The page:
how to clean a comforter

Why bother?

Clean and cosy bedding is crucial to providing a good night’s rest, as well as ensuring healthy living. However, many people cannot wash their comforters as frequently as sheets and blankets, especially those for queen and king size beds, because they don’t fit in standard home washers. Also, the fabric can get torn by the agitator causing the fill material to escape, damaging your washer.

Additionally, comforters are made of fabrics that you don’t know how to manage, and squeezing them inside an insufficiently sized vessel may disturb the fluff.

Professional cleaning

While comforters may seem the same – big, fluffy, oversized quilts, – they are not. Depending on the materials they are stuffed and covered with, different cleaning techniques are recommended. Professional cleaners know the best ways to clean these fabrics to ensure that they are stay fresh and in good condition. Alternatively, if you know the exact materials used in your comforter, you can use the following guidelines for at-home care.

Comforter cleaning tips

Use a comforter cover

If your comforter is properly covered with a protective cover, it will need infrequent cleaning. Using a duvet cover not only allows the fabric or shell to remain clean, but the down itself also remains cleaner. It is also easier to remove and wash a cover compared to the comforter itself. Usually, when using a comforter cover, you only need to wash your duvet once a year, and no more than twice a year.

Fluff the comforter everyday

Fluffing your comforter allows you to force air in between the plumes of the down, giving it “room to breathe”. Fluffing enables the fibers to stretch out instead of compressing together. You can also gently vacuum your comforter on a regular basis to get rid of dust and allergens. But take care not to let the vacuum touch the material directly; hold it about .25 inches above the surface.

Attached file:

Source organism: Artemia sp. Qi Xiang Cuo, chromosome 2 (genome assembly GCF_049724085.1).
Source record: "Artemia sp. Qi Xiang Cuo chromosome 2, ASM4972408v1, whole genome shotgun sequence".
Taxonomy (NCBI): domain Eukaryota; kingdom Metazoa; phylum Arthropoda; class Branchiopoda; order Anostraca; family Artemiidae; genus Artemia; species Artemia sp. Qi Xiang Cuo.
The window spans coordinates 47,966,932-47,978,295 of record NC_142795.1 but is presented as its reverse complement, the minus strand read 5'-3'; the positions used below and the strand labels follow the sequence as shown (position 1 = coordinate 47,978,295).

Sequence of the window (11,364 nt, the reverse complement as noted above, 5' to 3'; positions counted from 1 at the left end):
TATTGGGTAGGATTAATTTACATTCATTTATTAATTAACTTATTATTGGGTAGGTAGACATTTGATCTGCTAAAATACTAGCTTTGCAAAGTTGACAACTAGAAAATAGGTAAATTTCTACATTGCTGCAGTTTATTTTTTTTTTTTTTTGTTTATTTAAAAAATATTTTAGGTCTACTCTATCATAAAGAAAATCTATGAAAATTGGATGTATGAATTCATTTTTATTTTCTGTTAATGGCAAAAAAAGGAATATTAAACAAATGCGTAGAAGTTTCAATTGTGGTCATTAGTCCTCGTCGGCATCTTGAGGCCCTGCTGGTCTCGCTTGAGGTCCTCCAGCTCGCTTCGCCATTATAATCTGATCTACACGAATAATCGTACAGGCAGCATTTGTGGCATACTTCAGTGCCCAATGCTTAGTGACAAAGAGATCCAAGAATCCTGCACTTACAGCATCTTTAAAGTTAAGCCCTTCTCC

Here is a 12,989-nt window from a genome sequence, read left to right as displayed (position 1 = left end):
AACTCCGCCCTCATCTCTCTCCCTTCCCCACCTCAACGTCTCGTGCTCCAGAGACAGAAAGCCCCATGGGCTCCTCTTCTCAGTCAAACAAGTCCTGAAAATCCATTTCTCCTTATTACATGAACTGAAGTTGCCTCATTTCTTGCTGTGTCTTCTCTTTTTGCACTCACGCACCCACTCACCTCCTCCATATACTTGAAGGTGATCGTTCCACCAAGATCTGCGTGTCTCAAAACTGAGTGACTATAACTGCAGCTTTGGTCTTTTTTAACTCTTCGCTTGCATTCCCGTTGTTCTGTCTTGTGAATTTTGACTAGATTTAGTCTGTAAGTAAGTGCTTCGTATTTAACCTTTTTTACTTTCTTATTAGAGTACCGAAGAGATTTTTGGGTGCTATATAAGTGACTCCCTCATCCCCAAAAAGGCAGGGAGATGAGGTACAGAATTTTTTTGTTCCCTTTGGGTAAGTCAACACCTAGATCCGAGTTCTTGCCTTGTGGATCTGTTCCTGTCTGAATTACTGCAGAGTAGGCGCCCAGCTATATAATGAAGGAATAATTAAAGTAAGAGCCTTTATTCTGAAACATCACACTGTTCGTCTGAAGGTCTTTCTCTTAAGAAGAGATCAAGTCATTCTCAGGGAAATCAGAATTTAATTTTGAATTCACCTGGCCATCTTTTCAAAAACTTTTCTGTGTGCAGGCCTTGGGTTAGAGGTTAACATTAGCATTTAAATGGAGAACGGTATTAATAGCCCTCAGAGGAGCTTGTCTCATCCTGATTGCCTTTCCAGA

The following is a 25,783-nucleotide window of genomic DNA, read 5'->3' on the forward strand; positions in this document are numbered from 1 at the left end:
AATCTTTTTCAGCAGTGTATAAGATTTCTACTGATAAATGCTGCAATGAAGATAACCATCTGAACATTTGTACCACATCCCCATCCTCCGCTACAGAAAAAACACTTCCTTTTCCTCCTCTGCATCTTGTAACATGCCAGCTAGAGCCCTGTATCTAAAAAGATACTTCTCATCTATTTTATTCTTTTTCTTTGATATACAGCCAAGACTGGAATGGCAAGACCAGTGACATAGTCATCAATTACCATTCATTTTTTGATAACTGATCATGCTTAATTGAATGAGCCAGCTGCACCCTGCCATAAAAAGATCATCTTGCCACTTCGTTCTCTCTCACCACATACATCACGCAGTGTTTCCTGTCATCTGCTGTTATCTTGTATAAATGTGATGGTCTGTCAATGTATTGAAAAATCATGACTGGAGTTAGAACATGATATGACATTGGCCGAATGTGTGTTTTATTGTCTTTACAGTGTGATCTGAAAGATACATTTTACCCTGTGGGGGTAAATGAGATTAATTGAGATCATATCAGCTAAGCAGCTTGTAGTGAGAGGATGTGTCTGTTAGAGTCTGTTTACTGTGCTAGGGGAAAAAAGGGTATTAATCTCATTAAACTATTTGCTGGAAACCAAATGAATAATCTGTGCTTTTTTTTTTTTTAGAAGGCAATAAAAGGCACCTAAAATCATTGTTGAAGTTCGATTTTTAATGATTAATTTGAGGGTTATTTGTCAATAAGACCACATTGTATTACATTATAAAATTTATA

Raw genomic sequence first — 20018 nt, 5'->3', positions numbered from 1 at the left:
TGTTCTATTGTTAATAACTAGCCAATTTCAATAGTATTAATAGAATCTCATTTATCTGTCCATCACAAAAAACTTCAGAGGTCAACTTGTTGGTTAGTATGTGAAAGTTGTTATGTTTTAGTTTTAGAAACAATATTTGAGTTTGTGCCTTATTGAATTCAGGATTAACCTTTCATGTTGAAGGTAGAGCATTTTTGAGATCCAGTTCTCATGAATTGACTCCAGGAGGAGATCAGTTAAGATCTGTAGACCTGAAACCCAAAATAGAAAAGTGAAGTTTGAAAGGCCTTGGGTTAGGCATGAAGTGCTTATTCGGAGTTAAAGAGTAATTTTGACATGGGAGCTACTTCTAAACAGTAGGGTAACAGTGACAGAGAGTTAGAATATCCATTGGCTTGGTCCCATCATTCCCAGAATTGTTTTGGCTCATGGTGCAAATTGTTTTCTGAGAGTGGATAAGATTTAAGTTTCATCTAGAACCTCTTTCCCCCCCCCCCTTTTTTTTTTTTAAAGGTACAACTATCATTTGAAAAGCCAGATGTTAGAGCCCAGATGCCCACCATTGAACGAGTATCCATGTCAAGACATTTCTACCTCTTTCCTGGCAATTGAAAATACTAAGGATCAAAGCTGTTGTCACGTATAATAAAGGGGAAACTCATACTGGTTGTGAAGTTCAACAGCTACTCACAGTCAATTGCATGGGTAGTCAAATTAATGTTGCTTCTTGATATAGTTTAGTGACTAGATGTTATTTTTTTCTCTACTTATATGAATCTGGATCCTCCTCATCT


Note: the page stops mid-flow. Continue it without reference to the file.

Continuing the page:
Air it out

If you can, consider hanging your comforter outside on a clothesline, or draping it over your deck rail. This allows air to flow through the plumes of down and helps maintain the natural lost by freshening up the fill material. If you cannot air your down comforter outdoors, fluff it up by putting it in the dryer – together with some tennis balls – on the air fluff cycle.

That said, only down comforters can put in a dryer. Other types of stuffing may shrivel or become bumpy.

Cleaning Label

How a comforter should be cleaned depends on its stuffing, so always check the labels to read the manufacturer’s recommendation. If the label says DRY CLEAN ONLY or MACHINE WASH SAFE, or the equivalent, you won’t have to research further. Simply do as instructed. Otherwise, you will have to determine the fillers and fabrics it comprises.

Cleaning and Laundering

First, check the comforter for any tears in the fabric that may cause loss of stuffing during the cleaning process. If the duvet is in good condition, you may proceed with laundering it as follows:


  • Down-filled comforters in good condition can be cleaned in a washing machine.
  • Use cold water in a gentle wash cycle.
  • Pre-treat stains before washing the comforter
  • You can safely dry the comforters outdoors or in a dryer. No-heat tumble-dry, or use the lowest or medium heat setting. Throw in several clean tennis balls prevent clumping and help fluff it. The entire drying process should take about 3 hours. Alternatively, take the comforter out of the dryer periodically and shake it to redistribute and fluff the down.